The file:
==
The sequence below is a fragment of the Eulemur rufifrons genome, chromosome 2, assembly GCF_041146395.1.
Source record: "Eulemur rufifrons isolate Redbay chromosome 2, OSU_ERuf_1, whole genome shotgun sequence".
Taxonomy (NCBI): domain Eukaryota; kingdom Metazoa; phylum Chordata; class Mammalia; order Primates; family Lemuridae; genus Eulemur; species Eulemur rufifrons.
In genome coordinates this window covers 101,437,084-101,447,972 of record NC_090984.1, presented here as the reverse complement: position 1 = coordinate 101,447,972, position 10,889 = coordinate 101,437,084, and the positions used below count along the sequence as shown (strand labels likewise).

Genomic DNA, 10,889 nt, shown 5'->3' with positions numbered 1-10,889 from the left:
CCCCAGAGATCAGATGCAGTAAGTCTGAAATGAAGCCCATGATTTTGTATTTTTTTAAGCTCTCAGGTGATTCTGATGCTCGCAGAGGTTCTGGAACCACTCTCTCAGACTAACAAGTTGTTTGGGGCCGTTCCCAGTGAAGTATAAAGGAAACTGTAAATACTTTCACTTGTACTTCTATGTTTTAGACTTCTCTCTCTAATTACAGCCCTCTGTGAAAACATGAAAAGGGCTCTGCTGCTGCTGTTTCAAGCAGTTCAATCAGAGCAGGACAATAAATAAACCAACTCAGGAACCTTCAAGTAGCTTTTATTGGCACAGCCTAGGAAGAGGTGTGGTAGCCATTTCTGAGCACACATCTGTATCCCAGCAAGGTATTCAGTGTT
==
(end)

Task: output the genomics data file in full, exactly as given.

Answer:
The sequence below is a fragment of the Eulemur rufifrons genome, chromosome 2, assembly GCF_041146395.1.
Source record: "Eulemur rufifrons isolate Redbay chromosome 2, OSU_ERuf_1, whole genome shotgun sequence".
Taxonomy (NCBI): domain Eukaryota; kingdom Metazoa; phylum Chordata; class Mammalia; order Primates; family Lemuridae; genus Eulemur; species Eulemur rufifrons.
In genome coordinates this window covers 101,437,084-101,447,972 of record NC_090984.1, presented here as the reverse complement: position 1 = coordinate 101,447,972, position 10,889 = coordinate 101,437,084, and the positions used below count along the sequence as shown (strand labels likewise).

Genomic DNA, 10,889 nt, shown 5'->3' with positions numbered 1-10,889 from the left:
CCCCAGAGATCAGATGCAGTAAGTCTGAAATGAAGCCCATGATTTTGTATTTTTTTAAGCTCTCAGGTGATTCTGATGCTCGCAGAGGTTCTGGAACCACTCTCTCAGACTAACAAGTTGTTTGGGGCCGTTCCCAGTGAAGTATAAAGGAAACTGTAAATACTTTCACTTGTACTTCTATGTTTTAGACTTCTCTCTCTAATTACAGCCCTCTGTGAAAACATGAAAAGGGCTCTGCTGCTGCTGTTTCAAGCAGTTCAATCAGAGCAGGACAATAAATAAACCAACTCAGGAACCTTCAAGTAGCTTTTATTGGCACAGCCTAGGAAGAGGTGTGGTAGCCATTTCTGAGCACACATCTGTATCCCAGCAAGGTATTCAGTGTT